My first meeting with Shakespeare was in a header to a comic strip, Jiggs & Molly. The line was from A Midsummer Night's Dream's Puck: "What fools these mortals be!"
It's no secret that I have an abiding scepticism of politicians. After all, it's 95 per cent of them give the rest a bad name. I also know with dreadful certainty how difficult it is to run just one life with some degree of dignity and of integrity. Anyone with sufficient vanity to think they can direct others in the governance of their lives is therefore immediately suspect. Politicians like to cover naked ambition by their self-declared claim to a life in public service. I'm aware that the latter noun, used as a verb, has a distinct meaning in animal husbandry and often enough it's that sense of service that gets inflicted by the political class on the voting class: Us.
That may go far to explain my schadenfreude when that vanity is exposed for what it is and a little crow gets served along with roosting chickens. Chinese friends tell me 2012 was the Year of the Dragon, but in the West it's been the Year of the Crow.
In the States, the electoral season reinvigorated that foot-in-mouth disease so prevalent among the political class. Often the first symptom is an inadvertent telling of the truth. Or of unvarnished opinion before the minders can put the gloss on. That's how Mitt Romney started down the path. After telling the Brits their Olympics weren't Olympian, then telling Palestinians they lacked money sense, unlike Israelis, he ended up telling 47 per cent of the electorate he didn't care about them. Turned out the feeling was mutual and then some.
Kiwis, who tend to pride themselves on their being less rash than their Yankee colleagues, have also accumulated more than a fair share of egg on their faces. Millionaire Conservative Party founder Colin Craig was briefly considered a suitable suitor for coalition with National. He had his 15 minutes of fame shortened to three sound-bites when he called for ending free school lunches for poor kids, called NZ women sluts, and leafleted the Helensville electorate claiming John Key was "too gay" to represent the district. You can't make this stuff up.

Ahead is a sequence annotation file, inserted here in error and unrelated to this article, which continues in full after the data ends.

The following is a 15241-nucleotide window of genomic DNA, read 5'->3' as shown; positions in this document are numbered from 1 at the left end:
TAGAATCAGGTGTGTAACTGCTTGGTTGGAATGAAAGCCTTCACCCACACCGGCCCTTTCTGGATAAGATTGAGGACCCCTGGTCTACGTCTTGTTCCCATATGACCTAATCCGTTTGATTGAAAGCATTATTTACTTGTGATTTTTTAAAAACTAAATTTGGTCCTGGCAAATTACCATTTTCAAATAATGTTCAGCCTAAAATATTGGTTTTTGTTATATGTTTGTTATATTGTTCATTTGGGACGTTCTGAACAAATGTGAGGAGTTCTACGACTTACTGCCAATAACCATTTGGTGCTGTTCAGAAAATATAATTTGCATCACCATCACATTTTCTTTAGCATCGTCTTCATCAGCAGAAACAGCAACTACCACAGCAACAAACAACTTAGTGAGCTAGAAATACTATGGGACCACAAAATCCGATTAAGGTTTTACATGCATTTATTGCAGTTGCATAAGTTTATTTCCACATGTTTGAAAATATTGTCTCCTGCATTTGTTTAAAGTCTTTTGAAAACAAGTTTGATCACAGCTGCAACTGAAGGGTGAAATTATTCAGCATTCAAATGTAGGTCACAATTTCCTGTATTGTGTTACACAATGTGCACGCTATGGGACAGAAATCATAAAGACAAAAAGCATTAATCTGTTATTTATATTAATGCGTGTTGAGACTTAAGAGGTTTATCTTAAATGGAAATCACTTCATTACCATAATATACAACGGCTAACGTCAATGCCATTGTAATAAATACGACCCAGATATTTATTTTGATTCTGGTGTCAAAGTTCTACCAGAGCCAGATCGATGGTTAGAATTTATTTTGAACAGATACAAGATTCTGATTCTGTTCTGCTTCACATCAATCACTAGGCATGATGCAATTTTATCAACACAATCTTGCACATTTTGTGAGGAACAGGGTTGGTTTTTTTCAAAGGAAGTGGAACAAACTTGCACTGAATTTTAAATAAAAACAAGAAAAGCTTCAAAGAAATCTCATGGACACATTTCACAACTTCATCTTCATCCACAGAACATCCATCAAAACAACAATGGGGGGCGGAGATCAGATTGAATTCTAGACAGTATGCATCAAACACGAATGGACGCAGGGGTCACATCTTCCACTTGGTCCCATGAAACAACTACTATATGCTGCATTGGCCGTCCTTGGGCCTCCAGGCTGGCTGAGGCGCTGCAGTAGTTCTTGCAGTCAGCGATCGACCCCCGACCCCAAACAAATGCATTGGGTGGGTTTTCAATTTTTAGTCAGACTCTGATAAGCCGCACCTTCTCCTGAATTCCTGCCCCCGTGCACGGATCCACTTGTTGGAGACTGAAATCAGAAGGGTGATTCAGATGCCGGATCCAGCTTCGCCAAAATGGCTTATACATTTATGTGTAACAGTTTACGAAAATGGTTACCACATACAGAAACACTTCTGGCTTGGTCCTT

Instead, Key got into hot water in a teapot with John Banks. And Banks promptly lost all memory of his memorable hot times with Kim Dotcom. Who knew, when contemplating John Banks and Kim Dotcom, that these two were actually twins born of separate mothers? Dotcom jogged Mr Banks' memory of a $50,000 donation by recording a song called Amnesia. An October poll gave Dotcom more favourable ratings than Banks. Not such good news for the PM, who's been trying to forget both of them.
There's lots could be said about MPs of every party, but governmental power is an intoxicant and so John Key's party takes top prize for foolishness. A few names are worth a mention: Gerry Brownlee and Finland, Crusher Collins over-ruling Canadian Supreme Court Judge Ian Binnie, Bill English and maths, and of course Hekia Parata, with the smile of Alfred E Neuman - need I say more?
But John Key tops all the rest. Labelling Brand Beckham, the guy who helped bring Olympics to London, thick as batshit, the not-so-thin-himself Prime Minister next wandered into joining the fashion police, calling a radio host wearing a pink shirt "gay". But the very best was John Key trying to be cool by attempting to dance gangnam style.
Only one thing would be cooler: John Key tying Rodney Hyde in his Tribesmen gang colours to the roof of his car, driving to Epsom to exchange him back for John Banks. I'm glad they're all away on holiday. For a short while they can't embarrass us or themselves.
But come the New Year, like Arnold said, "they'll be back".